Wegener’s theory that continental drift caused mountains was reasonable to many followers – the alternative theory for why there were mountains was called called the “Contraction” theory. The Contraction Theory was that the planet was once a molten ball and, in the process of cooling, the surface contracted folded back over itself to form mountains. The big hole with this theory is that if it were right then you would expect all mountains to be the same age – and this was known not to be true. The Continental Drift theory was not without it’s problems – it was known the centrifugal force exerted on the continents would be far too low to cause them to move, but Wegener and some of his close supporters continued plugging away at the theory of continental drift and eventually alternative mechanisms were proposed (Weneger’s involvement eventually came to a tragic end in 1930 when he froze to death in Greenland). Two of the most notable advocates of Wegener’s theory of continental drift were an English Geologist, Arthur Holmes, who came up with the idea of convection cells, and Harry Hess, a US geologist, who developed the sea-floor spreading concept. Both of these geologists died in the 60′s – at the beginning of the wider spread acceptance of tectonic plate theory. Up until the mid 60s most scientists poopood the whole continent moving thing…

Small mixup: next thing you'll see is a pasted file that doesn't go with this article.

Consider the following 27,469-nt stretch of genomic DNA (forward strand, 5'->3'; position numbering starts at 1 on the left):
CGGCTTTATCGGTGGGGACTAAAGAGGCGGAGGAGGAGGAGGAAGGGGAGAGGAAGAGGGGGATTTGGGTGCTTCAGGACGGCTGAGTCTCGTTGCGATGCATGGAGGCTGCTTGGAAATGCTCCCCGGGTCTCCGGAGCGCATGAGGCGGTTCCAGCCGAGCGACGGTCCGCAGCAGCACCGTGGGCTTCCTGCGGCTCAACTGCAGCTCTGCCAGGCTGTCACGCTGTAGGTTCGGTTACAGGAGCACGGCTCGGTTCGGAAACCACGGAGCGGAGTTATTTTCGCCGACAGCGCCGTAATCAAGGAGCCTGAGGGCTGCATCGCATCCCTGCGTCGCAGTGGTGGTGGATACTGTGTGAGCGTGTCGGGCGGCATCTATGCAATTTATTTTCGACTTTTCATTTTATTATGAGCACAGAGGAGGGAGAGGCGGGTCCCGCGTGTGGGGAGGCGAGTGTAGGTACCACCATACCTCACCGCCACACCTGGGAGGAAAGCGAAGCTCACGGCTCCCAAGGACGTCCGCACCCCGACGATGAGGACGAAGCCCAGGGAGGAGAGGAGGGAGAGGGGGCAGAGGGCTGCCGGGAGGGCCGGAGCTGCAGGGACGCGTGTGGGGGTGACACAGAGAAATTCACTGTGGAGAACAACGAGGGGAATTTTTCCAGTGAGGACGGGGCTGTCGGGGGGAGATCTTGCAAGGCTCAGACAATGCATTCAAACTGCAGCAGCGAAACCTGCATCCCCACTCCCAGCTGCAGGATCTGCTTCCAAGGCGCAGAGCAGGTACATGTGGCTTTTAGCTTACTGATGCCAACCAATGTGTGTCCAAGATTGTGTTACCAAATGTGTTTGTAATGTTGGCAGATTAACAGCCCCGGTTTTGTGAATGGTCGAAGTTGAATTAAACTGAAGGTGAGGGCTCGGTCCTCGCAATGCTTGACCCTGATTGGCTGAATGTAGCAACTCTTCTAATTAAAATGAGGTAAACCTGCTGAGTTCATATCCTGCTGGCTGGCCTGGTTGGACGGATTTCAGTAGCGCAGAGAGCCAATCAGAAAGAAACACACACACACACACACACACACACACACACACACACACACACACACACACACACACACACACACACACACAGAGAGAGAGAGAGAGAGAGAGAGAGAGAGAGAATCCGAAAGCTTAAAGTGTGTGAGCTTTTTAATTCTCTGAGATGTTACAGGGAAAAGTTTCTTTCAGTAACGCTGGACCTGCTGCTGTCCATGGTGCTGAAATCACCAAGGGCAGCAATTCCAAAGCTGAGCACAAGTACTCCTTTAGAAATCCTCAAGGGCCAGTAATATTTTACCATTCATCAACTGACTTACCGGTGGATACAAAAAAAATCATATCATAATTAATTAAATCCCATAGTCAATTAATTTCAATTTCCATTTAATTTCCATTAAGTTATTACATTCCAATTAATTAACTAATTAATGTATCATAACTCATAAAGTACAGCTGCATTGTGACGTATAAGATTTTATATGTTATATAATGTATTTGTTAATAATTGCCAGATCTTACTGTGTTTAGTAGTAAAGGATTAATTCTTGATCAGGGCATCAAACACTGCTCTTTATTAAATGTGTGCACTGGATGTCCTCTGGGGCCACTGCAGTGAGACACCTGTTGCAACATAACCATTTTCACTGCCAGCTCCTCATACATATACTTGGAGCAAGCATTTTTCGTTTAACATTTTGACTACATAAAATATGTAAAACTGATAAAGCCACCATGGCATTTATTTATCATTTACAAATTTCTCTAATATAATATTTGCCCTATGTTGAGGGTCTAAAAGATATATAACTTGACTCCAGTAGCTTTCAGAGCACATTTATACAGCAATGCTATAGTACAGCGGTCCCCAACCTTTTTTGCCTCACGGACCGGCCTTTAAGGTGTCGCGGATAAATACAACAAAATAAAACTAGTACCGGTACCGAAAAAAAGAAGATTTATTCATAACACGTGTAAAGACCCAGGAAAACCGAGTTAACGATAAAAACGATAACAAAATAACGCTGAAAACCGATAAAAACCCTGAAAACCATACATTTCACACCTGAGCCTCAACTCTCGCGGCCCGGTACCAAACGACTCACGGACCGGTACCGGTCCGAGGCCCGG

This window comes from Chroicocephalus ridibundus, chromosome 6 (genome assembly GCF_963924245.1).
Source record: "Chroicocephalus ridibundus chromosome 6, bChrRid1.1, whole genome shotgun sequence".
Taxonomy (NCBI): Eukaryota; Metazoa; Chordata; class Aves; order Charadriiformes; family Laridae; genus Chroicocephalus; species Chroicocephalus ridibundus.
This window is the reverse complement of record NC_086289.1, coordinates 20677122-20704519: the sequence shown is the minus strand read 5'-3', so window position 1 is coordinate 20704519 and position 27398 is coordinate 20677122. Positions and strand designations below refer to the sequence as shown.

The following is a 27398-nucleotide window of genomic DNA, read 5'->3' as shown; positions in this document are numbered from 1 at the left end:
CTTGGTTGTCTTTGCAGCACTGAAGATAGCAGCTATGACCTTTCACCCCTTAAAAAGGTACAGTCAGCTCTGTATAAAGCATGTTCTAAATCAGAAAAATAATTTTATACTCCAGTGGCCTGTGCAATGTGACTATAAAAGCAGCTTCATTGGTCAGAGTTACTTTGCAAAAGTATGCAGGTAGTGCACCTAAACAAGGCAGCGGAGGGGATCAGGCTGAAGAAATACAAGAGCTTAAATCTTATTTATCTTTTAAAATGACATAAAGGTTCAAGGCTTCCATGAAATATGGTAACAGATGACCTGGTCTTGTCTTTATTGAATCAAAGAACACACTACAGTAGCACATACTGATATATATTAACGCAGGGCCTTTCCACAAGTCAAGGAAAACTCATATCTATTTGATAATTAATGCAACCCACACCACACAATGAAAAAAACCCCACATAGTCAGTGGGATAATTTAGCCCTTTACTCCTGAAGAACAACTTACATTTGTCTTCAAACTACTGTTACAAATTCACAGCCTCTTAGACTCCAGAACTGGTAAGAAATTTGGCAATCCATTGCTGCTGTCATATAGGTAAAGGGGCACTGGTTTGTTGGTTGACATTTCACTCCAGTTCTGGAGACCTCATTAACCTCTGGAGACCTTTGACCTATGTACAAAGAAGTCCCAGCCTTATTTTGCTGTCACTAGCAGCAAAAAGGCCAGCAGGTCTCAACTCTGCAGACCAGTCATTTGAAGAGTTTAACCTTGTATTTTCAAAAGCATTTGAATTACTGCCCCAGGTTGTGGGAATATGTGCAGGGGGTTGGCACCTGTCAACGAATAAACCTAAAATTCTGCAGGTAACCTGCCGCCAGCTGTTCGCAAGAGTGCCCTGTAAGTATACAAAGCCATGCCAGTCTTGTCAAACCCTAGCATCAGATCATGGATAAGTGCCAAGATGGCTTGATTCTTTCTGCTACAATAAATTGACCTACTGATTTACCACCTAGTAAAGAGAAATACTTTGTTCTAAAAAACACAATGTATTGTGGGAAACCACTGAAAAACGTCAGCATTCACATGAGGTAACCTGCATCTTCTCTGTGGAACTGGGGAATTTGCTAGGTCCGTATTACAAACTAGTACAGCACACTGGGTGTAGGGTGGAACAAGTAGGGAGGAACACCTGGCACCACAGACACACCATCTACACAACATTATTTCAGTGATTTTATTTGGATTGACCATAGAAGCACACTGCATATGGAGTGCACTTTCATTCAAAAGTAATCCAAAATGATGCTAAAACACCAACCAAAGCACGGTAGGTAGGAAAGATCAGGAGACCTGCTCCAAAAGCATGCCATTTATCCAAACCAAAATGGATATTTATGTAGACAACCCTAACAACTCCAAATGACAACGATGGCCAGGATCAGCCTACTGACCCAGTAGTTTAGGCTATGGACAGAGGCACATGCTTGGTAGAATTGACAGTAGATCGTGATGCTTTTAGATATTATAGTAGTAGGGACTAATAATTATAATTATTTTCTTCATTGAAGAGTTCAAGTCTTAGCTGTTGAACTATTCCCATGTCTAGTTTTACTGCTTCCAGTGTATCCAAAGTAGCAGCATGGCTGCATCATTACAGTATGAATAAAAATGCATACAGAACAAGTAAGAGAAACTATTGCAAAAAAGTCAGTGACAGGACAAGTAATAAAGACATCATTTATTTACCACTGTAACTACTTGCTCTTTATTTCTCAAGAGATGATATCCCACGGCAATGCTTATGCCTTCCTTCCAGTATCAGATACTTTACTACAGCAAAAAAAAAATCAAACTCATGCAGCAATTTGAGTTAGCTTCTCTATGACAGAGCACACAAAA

Eventually ridges under the sea were mapped and were found to be connected to sea floor spreading – and were also found to be connected to mountain patterns on land. The connection of the ocean ridges to mountains led to the idea that it was plates that were moving rather than continents and that plates were made up of the earths crust (containing both land and sea), and were slotted together at the ridges to totally cover the planet. The 1950s and 60s also saw the collection of evidence for Holmes’ convection cell sea floor spreading concept (still haven’t found out what that is yet…) through the development and installation of sonar equipment set up for war purposes. At this time there was also a comprehensive collection of seismology data – from readers set up to measure nuclear testing!!! and this data that made the significant link between these “ridges” , earthquakes and volcanic activity. Gosh could you just imagine the look on the geologists face when they stumbled across that!!! that would most certainly be an OMG moment…
The actual “tectonic plate theory” that is understood today, was written in full in papers submitted 1965-1967. It is now largely accepted in its current form by most geologists.